I’m currently on 90 posts, and though I guess that does include a few re-blogs of other people’s stuff that resonated-I’m right behind you! Jumping on my horse right now.

    • Little Dorrit is a favorite but Bleak House isn’t, just as Great Expectations is not. I respect them as great literary achievements, but I don’t love them nor have they ever inspired me as a writer. We discussed Bleak House ad nauseaum in class. I never wanted to open its pages again. I prefer Martin Chuzzlewit to Bleak House. I love the BBC Bleak House mini-series however.

  5. *Throws confetti shaped like little 100s*

    That’s right, I came prepared. 🙂

    What a great list! A few of those are on my TBR list (The Fault in Our Stars has to wait on paperback release, because I know I want that one on my shelf). A lot of my favourites are there, too, and I love that your list is a mix of fiction, non-fiction, poetry, a graphic novel, kids’ stuff and books for adults. So well-rounded!

    • That’s me, well rounded. *Gazes mournfully at my stomach.* Oh, but you were talking about the books. Oh yes. Thank you. I learned to love a variety of books, thanks to my parents who had a variety of books in the house and the local library to which they pointed frantic fingers. I’m also grateful to the librarian at my elementary school who led me to many great books.

  6. CONGRATULATIONS!!! That’s quite a list. I would find making a similar list to be quite daunting. There are some on yours that I haven’t read. Will have to check them out.

    • Thanks, Jill!!! Guess I’m glad I left off The Giggler Treatment, which is hilarious, but all about dog poo. Oh well. If I get to 200 posts, I’ll have to add it. 🙂

  7. Congratulations, Linda, on reaching this milestone! And thanks for the list of books. Some are also favorites of mine, and many I haven’t read. So many books, so little time! 🙂 And thanks for the Brotherhood ARC. I’m so excited!

  8. Congratulations on getting to 100 posts. What a great idea for a post as well (As a Tolkien fan, great choices too!). I’m at 96 right now, and you’ve given me some ideas on what to do going forward.

  9. Pingback: blogger spotlight | When I Became an Author

  10. Can’t say I’ve read everything here, but I do think this is just helping to confirm the whole separated-at-birth thing. Especially Ordinary Princess. Ohmyword, I adore that book. One of my top five, for sure. More people should love it. I’m glad it made your list. 🙂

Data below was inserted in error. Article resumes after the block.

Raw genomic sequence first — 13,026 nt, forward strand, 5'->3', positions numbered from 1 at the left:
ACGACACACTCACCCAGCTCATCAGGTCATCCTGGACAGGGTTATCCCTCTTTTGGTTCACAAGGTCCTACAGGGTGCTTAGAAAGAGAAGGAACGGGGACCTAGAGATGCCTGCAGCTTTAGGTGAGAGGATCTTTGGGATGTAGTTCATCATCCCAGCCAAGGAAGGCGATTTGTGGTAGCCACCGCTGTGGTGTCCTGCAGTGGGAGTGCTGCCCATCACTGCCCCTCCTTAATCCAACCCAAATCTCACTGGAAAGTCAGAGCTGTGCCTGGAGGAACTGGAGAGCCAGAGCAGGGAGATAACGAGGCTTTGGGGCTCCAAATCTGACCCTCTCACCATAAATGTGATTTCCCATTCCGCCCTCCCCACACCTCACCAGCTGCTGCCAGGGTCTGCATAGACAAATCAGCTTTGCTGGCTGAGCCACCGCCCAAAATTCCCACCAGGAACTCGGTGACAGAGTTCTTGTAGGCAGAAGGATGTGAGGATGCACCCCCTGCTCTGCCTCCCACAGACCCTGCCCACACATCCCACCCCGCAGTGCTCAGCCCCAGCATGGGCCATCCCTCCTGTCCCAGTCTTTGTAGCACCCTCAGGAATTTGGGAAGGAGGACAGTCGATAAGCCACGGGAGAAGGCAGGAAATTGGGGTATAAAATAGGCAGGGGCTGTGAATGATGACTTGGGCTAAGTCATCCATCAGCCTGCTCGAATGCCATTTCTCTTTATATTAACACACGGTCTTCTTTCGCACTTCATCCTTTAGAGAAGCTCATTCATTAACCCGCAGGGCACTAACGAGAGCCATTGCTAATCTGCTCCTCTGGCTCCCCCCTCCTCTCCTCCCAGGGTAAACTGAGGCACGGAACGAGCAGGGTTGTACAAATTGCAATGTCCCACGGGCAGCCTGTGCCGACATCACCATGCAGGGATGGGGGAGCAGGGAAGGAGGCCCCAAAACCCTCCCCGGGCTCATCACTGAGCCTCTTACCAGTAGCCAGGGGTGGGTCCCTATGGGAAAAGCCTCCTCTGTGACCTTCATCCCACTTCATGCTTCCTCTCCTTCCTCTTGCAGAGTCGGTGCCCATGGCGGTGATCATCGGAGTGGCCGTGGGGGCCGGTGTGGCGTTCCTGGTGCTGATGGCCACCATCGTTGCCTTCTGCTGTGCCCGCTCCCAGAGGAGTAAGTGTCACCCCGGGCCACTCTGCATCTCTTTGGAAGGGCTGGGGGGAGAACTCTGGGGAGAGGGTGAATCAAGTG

• I love Ordinary Princess so much!!! I’m embarrassed to say how many times I’ve read that book. And I’m mad because there wasn’t a follow-up book. But the book was so perfect, I can see why there wasn’t.

      • Dude, no embarrassment there. I’ve read it aloud so many times to friends and to kids I was babysitting… It’s wonderful.

      • I never thought about reading the book to kids. I’ve always been too busy reading it to myself. I know a couple of eight year olds who should I qilread this book!!! I will inform their mothers immediately.

  11. Congratulations on the 100 posts! I thought I was a conscientious blogger, but I’ve only managed 55 posts over 11 months. You have put me to shame. Your loyal following is well deserved as well. Among other things, you have inspired me to include film reviews as a way of exploring writing topics, and I am so grateful to you for featuring me at the time of my book launch party with LEGO minifigures.

  12. I’ve only read a handful of these but agree that those ones should be on anybody’s lists – LOTR, Harry Potter, lots of Dickens and Austen, and I’m glad to see The Dark Is Rising on there – a series that I never think gets quite the credit it should. Great idea for a 100th post!